The gridlocked Irish political system is verging on failure in implementing government austerity. The Greens can't bring themselves to abandon silly Celtic Tiger era promises not to introduce third level fees,a decision that could reduce universities to junior colleges in all but name and lead to a brain drain to the fee paying colleges in the UK and the US. Health Minister Harney admits that the billions in cuts in the health services must come from the residual budget slice left over after pay and pensions guaranteed by Croke Park,an approach that will gut frontline services. Her redundancy plan for clerical staff is unattractive compared to generous pay and golden handshakes and will find few takers. While Social Welfare Minister O'Cuiv is saying nothing is off the table,the government lacks the political strength to make major savings in social welfare. How would it look if public sector pensioners on pensions of €30,000 a year up were protected by the Croke Park agreement while old age pensions a fraction of that were cut?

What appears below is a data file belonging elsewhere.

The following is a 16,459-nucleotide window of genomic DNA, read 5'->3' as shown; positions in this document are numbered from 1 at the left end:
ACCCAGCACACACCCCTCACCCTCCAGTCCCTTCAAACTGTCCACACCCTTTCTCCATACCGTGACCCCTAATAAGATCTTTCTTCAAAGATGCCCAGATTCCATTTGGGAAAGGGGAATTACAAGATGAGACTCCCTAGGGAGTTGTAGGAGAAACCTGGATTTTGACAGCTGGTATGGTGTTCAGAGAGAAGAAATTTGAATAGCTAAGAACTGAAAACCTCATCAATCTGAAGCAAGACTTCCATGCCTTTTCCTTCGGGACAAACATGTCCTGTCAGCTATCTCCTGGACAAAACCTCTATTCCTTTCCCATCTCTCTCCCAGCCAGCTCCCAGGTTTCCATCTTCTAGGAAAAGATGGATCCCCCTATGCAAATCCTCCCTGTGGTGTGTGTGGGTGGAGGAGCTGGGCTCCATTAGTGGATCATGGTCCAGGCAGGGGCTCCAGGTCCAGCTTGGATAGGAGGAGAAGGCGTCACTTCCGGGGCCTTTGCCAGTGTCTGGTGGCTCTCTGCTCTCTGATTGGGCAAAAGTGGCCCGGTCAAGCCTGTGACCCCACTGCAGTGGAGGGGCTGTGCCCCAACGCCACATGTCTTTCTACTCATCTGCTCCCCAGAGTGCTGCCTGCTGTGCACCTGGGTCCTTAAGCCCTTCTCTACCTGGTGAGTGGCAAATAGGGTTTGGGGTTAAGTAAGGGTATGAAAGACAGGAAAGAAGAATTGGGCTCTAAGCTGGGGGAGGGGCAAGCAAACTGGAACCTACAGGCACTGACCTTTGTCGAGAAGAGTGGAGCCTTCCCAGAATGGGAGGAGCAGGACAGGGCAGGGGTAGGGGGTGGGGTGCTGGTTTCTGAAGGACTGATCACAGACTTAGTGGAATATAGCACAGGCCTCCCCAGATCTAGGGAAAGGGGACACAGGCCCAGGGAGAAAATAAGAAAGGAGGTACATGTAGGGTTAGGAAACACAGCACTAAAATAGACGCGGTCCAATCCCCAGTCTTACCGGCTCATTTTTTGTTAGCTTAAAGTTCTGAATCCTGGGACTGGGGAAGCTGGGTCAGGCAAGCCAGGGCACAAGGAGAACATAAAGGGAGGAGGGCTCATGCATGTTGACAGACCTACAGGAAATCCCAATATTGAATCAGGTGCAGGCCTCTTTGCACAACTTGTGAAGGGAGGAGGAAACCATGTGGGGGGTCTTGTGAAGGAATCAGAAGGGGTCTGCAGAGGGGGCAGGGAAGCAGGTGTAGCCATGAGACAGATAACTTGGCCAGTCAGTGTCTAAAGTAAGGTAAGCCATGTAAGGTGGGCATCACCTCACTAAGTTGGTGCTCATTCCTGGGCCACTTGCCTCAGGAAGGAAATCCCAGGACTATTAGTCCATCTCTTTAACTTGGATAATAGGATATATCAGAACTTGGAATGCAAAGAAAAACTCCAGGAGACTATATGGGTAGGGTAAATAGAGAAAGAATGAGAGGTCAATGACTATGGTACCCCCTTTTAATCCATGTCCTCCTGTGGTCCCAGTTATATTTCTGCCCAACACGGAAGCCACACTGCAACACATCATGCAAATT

The key to Ireland's economic future is a budget that will impress the bond market that the government is serious about austerity. That would drive down Ireland's punitive interest rates,allowing deficit financing to continue. But the government lacks the votes for a realistic budget,especially with Fianna Fail backbenchers like Mattie McGrath from South Tipperary distancing themselves from the government.
Would a general election clear the air and give a government the mandate needed for austerity? Austerity is a hard sell when some politicians and political parties will try to gain political advantage by claiming simplistically that taxing the rich can solve most or all of our problems.Labour's Gilmore has been very successful with soundbites that attack the government without giving specifics on how Labour would deal with the deficit. Maybe the electorate would see through this but more likely it seems prepared to give Labour a chance as a radical alternative to traditional civil war politics. So chances are an election would result in a Fine Gael/Labour Coalition with Labour an equal partner,a coalition that would repeat the gridlocked politics of the Garret Fitzgerald era.
In that event,the bond market would almost close down to Ireland,threatening economic chaos. The Irish may be giving two or three cheers for an IMF directed EU rescue in a matter of months. The public sector won't be cheering,though,as their pay and pensions would be slashed.